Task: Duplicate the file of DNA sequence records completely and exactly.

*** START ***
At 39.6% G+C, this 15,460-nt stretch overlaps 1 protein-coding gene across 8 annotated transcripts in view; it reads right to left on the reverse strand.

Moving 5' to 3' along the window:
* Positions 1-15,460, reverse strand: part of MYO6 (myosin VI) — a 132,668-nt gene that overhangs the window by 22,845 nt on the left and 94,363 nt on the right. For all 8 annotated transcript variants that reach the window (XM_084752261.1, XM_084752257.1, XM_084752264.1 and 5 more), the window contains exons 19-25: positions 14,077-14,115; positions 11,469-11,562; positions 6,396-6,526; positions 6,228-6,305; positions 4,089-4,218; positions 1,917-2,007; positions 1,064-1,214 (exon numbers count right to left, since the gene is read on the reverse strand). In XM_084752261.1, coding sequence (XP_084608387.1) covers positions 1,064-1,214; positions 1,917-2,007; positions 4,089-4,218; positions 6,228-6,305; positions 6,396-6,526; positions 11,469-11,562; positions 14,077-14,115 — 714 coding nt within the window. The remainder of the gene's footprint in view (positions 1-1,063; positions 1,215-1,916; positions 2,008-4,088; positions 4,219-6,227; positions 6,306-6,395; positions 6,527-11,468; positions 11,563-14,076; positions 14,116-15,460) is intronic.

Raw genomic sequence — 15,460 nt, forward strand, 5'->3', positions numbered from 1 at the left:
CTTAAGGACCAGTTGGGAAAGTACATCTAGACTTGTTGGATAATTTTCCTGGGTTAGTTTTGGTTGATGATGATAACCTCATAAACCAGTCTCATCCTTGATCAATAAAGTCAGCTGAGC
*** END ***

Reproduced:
At 39.6% G+C, this 15,460-nt stretch overlaps 1 protein-coding gene across 8 annotated transcripts in view; it reads right to left on the reverse strand.

Moving 5' to 3' along the window:
* Positions 1-15,460, reverse strand: part of MYO6 (myosin VI) — a 132,668-nt gene that overhangs the window by 22,845 nt on the left and 94,363 nt on the right. For all 8 annotated transcript variants that reach the window (XM_084752261.1, XM_084752257.1, XM_084752264.1 and 5 more), the window contains exons 19-25: positions 14,077-14,115; positions 11,469-11,562; positions 6,396-6,526; positions 6,228-6,305; positions 4,089-4,218; positions 1,917-2,007; positions 1,064-1,214 (exon numbers count right to left, since the gene is read on the reverse strand). In XM_084752261.1, coding sequence (XP_084608387.1) covers positions 1,064-1,214; positions 1,917-2,007; positions 4,089-4,218; positions 6,228-6,305; positions 6,396-6,526; positions 11,469-11,562; positions 14,077-14,115 — 714 coding nt within the window. The remainder of the gene's footprint in view (positions 1-1,063; positions 1,215-1,916; positions 2,008-4,088; positions 4,219-6,227; positions 6,306-6,395; positions 6,527-11,468; positions 11,563-14,076; positions 14,116-15,460) is intronic.

Raw genomic sequence — 15,460 nt, forward strand, 5'->3', positions numbered from 1 at the left:
CTTAAGGACCAGTTGGGAAAGTACATCTAGACTTGTTGGATAATTTTCCTGGGTTAGTTTTGGTTGATGATGATAACCTCATAAACCAGTCTCATCCTTGATCAATAAAGTCAGCTGAGC